FBI Report on "Right Wing Terrorism" (Radical Christian Terrorism)
The major themes espoused today by right-wing
groups are conspiracies, such as the New World
Order and gun-control laws, apocalyptic views
stemming from the approach of the millennium,
and white supremacy. Many right-wing extremist
groups also articulate antigovernment and/or anti -
taxation and anti-abortion sentiments, and engage
in survivalist and/or paramilitary training to ensure
the survival of the United States as a white,
Christian nation. A convergence of ideas has
occurred among right-wing white supremacist
groups. Efforts have been made by these groups to
reduce openly racist views in order to appeal to a
broader segment of the population and to focus
more attention on antigovernment rhetoric and
resistance to anti-Christian court decisions.
Many extremist right-wing organizations gener -
ally operate through political involvement within
the established system. Most activity is verbal and
is protected by the First Amendment right of free
speech. Adherents of extremist organizations are
generally law-abiding citizens who have become
intolerant of what they perceive to be violations of
their constitutional rights. Certain extremists,
however, such as members of the “militia” or “patriot” movement are unable to work within existing
structures of government. These activists wish to
remove federal involvement from a host of issues.
For example, some militia members do not identify
themselves as U.S. citizens and refuse to pay federal
Membership in a militia organization is not an
illegal activity in the United States. FBI interest in
the militia movement is based upon the rise of violence or potential for violence or criminal activity
stemming from the militia movement.
Militias are typically loose knit in nature.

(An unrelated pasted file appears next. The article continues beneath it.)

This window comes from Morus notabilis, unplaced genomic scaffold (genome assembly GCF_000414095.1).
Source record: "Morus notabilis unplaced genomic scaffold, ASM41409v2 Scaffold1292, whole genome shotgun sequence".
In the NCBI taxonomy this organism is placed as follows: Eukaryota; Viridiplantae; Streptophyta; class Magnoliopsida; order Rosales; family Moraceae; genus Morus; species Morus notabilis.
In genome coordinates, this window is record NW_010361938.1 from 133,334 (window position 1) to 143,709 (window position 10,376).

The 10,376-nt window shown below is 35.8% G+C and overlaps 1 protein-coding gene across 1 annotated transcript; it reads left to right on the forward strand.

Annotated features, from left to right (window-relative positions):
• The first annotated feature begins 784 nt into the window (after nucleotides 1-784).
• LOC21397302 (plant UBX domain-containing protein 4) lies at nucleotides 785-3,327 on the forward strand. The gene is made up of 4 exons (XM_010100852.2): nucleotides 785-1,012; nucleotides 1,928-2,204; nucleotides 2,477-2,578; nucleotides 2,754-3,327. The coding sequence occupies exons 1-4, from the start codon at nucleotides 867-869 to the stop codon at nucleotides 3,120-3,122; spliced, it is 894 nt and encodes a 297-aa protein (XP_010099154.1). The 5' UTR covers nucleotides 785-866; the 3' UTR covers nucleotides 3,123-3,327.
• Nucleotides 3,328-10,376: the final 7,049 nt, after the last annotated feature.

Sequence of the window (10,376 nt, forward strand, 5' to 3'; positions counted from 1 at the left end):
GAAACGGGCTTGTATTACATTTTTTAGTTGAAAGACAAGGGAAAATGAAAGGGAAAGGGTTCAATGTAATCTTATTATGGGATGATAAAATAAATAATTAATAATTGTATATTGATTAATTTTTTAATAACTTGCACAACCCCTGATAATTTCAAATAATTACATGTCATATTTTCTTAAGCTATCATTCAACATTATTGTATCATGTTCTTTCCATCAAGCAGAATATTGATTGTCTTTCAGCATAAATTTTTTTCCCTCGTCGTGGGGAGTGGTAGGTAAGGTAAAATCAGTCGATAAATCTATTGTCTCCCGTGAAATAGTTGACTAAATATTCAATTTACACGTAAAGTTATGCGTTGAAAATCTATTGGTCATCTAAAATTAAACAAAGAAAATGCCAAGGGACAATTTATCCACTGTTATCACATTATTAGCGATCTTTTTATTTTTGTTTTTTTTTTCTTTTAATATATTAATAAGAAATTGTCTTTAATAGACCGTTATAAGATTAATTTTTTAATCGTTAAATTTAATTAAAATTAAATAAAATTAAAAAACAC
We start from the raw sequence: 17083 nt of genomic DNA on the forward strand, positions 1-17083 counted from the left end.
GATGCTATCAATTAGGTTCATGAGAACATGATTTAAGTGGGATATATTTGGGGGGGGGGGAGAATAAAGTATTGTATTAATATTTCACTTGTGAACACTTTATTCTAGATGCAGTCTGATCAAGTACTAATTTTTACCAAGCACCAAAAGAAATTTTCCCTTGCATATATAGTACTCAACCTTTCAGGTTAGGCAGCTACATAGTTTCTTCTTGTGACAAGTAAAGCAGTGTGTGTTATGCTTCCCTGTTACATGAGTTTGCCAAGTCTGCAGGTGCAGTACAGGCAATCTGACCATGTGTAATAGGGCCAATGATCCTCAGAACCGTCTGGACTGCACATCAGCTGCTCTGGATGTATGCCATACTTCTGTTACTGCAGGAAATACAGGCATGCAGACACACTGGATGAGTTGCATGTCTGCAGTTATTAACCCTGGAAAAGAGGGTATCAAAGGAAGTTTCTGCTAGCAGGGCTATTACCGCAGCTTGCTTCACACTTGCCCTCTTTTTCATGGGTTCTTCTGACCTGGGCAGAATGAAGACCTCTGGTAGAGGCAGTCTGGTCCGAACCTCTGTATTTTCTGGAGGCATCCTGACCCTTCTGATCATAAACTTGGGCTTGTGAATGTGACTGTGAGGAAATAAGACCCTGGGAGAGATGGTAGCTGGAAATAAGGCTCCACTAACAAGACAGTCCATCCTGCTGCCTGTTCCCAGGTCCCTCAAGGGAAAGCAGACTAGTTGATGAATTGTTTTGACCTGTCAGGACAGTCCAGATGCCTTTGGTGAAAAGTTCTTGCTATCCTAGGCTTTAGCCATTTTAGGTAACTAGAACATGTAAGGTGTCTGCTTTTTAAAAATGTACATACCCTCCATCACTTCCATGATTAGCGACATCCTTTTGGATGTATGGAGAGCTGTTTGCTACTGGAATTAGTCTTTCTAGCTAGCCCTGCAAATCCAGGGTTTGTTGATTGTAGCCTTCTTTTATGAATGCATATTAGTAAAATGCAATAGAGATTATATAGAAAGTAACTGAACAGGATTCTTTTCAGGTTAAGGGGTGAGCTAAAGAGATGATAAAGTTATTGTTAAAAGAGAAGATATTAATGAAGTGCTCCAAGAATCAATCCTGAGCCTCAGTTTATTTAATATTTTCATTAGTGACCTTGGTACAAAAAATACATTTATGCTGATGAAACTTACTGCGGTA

Adherents often are members of multiple groups,
and because leaders of these groups tend to greatly
inflate membership levels, actual group size is difficult to determine.
The most ominous aspect of the militias is the
conviction, openly expressed by many members,
that an impending armed conflict with the federal
government necessitates paramilitary training and
the stockpiling of weapons. Some militia members
believe that federal authorities are enacting guncontrol legislation in order to make it impossible for
the people to resist the imposition of a “tyrannical
regime” or a “one-world dictatorship.” Many militia supporters believe that the conspiracy involves
the United Nations as well as federal authorities.
The growth of the militia movement is traced,
in part, to an effective communications system.
Organizers promote their ideology not only at militia meetings, but at gun shows, patriot rallies, and
gatherings of various other groups espousing
antigovernment sentiments. Video tapes, computer
bulletin boards, and networks such as the Internet
are used with great effectiveness by militia sympathizers. Exploiting yet another medium, pro-militia fax networks disseminate material from wellknown hate-group figures and conspiracy theorists.
Another phenomenon related to militias is the
establishment of so-called “Common Law Courts.”
These courts, which have no legitimate legal basis,
have self-appointed judges and juries, and have
issued nonbinding “indictments” or “warrants”
against law enforcement and government officials
who have investigated or served them legal papers